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Frequently Asked Questions

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WHAT IS PROBATE?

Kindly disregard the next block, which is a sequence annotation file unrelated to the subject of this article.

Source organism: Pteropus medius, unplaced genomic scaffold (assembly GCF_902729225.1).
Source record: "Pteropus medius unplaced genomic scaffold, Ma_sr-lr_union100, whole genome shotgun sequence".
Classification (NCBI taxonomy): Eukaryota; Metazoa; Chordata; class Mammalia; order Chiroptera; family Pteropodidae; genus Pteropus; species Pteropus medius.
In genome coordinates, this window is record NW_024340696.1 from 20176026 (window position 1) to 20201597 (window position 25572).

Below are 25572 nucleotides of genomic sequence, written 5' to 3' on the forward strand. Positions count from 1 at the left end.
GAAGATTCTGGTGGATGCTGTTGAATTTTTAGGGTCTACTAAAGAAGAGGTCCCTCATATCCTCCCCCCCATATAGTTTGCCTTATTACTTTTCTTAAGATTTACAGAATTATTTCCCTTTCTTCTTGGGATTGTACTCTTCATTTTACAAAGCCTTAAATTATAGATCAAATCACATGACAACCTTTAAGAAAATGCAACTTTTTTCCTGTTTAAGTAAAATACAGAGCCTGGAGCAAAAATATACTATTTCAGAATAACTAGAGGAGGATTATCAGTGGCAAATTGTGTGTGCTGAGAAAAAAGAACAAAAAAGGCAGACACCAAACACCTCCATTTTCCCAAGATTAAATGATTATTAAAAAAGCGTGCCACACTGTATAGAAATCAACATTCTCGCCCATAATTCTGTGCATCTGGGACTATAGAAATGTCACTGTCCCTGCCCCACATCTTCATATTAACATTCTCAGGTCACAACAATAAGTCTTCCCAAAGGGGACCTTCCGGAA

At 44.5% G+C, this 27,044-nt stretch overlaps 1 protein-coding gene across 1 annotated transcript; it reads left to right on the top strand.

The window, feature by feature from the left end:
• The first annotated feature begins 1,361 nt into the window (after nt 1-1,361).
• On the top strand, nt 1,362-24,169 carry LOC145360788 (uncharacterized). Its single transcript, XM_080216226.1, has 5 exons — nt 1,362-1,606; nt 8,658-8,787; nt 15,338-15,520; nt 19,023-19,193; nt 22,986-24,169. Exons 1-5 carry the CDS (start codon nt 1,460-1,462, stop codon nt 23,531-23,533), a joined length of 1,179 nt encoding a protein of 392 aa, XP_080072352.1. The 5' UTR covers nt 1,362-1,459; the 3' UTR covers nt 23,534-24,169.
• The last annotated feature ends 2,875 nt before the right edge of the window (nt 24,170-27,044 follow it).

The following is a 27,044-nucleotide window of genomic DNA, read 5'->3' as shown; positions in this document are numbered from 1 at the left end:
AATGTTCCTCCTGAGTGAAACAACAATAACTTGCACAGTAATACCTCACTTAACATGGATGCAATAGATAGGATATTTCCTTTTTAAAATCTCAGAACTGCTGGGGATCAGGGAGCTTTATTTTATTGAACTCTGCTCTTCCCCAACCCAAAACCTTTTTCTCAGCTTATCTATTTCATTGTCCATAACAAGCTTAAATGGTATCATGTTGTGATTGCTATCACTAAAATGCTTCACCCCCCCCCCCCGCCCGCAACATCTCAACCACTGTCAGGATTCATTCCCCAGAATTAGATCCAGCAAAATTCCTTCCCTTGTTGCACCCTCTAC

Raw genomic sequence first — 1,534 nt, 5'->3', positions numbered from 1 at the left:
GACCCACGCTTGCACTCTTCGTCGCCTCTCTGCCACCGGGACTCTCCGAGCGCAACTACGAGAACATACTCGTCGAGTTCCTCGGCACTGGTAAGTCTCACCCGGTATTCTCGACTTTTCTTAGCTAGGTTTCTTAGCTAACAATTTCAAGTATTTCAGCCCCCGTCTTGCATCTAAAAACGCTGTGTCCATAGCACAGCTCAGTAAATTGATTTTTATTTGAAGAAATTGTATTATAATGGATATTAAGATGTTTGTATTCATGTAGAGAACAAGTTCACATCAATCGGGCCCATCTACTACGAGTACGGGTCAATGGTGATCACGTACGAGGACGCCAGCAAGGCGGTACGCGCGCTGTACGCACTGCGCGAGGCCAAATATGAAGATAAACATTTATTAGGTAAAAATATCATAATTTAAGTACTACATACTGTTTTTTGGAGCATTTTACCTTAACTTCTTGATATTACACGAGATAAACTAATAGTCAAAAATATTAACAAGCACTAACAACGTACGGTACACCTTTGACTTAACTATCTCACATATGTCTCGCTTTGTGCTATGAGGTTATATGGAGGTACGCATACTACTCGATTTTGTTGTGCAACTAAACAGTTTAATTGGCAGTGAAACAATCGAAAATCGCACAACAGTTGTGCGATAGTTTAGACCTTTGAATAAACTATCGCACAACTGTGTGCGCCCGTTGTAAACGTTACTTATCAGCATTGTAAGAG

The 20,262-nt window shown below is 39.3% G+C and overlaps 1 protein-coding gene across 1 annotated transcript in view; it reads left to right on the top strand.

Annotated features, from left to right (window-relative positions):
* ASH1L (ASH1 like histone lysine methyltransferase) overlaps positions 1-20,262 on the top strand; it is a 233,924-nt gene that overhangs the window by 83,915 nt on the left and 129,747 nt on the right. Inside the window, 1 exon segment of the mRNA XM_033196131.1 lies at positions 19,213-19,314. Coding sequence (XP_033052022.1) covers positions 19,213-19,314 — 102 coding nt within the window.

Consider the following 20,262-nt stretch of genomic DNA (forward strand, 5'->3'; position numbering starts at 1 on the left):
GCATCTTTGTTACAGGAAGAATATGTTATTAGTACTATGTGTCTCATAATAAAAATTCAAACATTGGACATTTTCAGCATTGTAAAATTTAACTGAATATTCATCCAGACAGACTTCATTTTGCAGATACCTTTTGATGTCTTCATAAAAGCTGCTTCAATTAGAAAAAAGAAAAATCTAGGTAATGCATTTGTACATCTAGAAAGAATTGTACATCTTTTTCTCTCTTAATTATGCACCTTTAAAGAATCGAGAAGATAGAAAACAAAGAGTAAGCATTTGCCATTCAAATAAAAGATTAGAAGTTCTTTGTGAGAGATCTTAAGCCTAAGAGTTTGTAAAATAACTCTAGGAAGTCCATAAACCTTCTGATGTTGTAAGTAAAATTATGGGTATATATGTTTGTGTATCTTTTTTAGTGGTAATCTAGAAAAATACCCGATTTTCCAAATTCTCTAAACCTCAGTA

Probate is a legal process for managing estates of decedents and disabled persons. A court appoints and supervises a responsible individual or trust company, usually as designated by you in your will, who administers and distributes assets. If you have a will, the person appointed is called an "executor," and if you do not have a will, then the person appointed is called an "administrator." Probate has the advantage of involving a judge to help sort out disputes and supervise unsophisticated executors. It also has standard procedures for the orderly payment of claims and distribution of assets. Because a court is involved, probate can be somewhat cumbersome, with the need for preparation of special court documents and attorney appearances in court. With a sophisticated trustee or when all the beneficiaries are in agreement, avoiding probate may be desirable.